Scottish Government 'must do more to engage public on climate change'

In a report published on Thursday, 23 members of the public came together to form the Climate Change’s People’s Panel.

Scottish Government ‘must do more to engage public on climate change’ Scottish Parliament

A panel has called on the Scottish Government to do more to engage the public on climate change.

In a report published on Thursday, 23 members of the public, selected at random, came together at Holyrood to form the Climate Change People’s Panel.

The panel aims to support Holyrood’s Net Zero, Energy and Transport Committee in its post-legislative scrutiny of the Climate Change (Scotland) Act 2009, which states the Scottish Government must review a public engagement strategy for climate change periodically.

The report says the Scottish Government “could be more ambitious, delivering a positive narrative and enabling Scotland to set a standard of excellence”, arguing it has not communicated with the public effectively enough on climate change.

The panel said “collaboration with expert local and community-led organisations is key”, and there is an “inconsistency in communication, education, evaluation, the allocation of funding and, ultimately, that there is an action gap across Scotland”.

There is a total of 18 recommendations outlined in the report which the panel are to formally present to the committee on April 16.

Panellist Kevin Roarty, who is an analyst programmer from Paisley, said: “This has been a fantastic experience but at the heart of it all is the most serious topic.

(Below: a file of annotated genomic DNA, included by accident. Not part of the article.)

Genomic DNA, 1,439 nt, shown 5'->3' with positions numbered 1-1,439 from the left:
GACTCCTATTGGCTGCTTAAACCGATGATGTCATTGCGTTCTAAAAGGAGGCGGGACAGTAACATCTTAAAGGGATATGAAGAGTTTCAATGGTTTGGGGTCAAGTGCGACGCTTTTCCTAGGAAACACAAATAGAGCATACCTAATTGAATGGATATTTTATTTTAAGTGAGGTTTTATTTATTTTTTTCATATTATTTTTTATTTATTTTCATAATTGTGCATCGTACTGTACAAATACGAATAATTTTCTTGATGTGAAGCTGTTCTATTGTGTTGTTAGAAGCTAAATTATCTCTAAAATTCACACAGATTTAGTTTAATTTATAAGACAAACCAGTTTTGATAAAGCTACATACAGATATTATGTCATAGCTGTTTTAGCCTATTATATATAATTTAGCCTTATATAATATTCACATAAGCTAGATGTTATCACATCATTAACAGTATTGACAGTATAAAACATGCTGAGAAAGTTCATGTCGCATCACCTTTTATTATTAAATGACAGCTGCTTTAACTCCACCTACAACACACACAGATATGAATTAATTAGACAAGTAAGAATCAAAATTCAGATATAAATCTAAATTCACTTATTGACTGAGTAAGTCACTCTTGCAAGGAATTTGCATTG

“We felt that there needs to be more truth and honesty from the Scottish Government about the scale of the challenge, and that creating a more compelling vision of the better world we’re all aiming for would help.

“We hope the committee will accept our recommendations as positive, concrete actions that must be taken forward and that our efforts will make a positive difference to national engagement on climate issues.”

In the report, panellists unanimously recommend, for example, that:

  • Climate change should exist as a compulsory subject within the primary to high school curriculum and children should be involved in its development as a subject.
  • Robust, timely and longer-term funding (minimum three to five years) should be provided to help expand and adequately resource climate hubs.
  • There needs to be a legal obligation on all local authorities to co-create local climate policy, supported by funding from the Scottish Government.

Conservative MSP Edward Mountain, convener of the Net Zero, Energy & Transport Committee, said: “This report identifies the need for the Scottish Government to lead from the front to bring governments, business and the public together in a mutual understanding of the shared challenge we all face and the actions that need to be taken to effect change.

“Just last month the Climate Change Committee said that Scotland’s 2030 climate goals are no longer credible.

“Collaboration on all levels of society will be essential to help drive action forward.

“We look forward to taking evidence from the panellists during next week’s committee meeting and exploring their findings further with them”.

The Scottish Government was contacted for comment.

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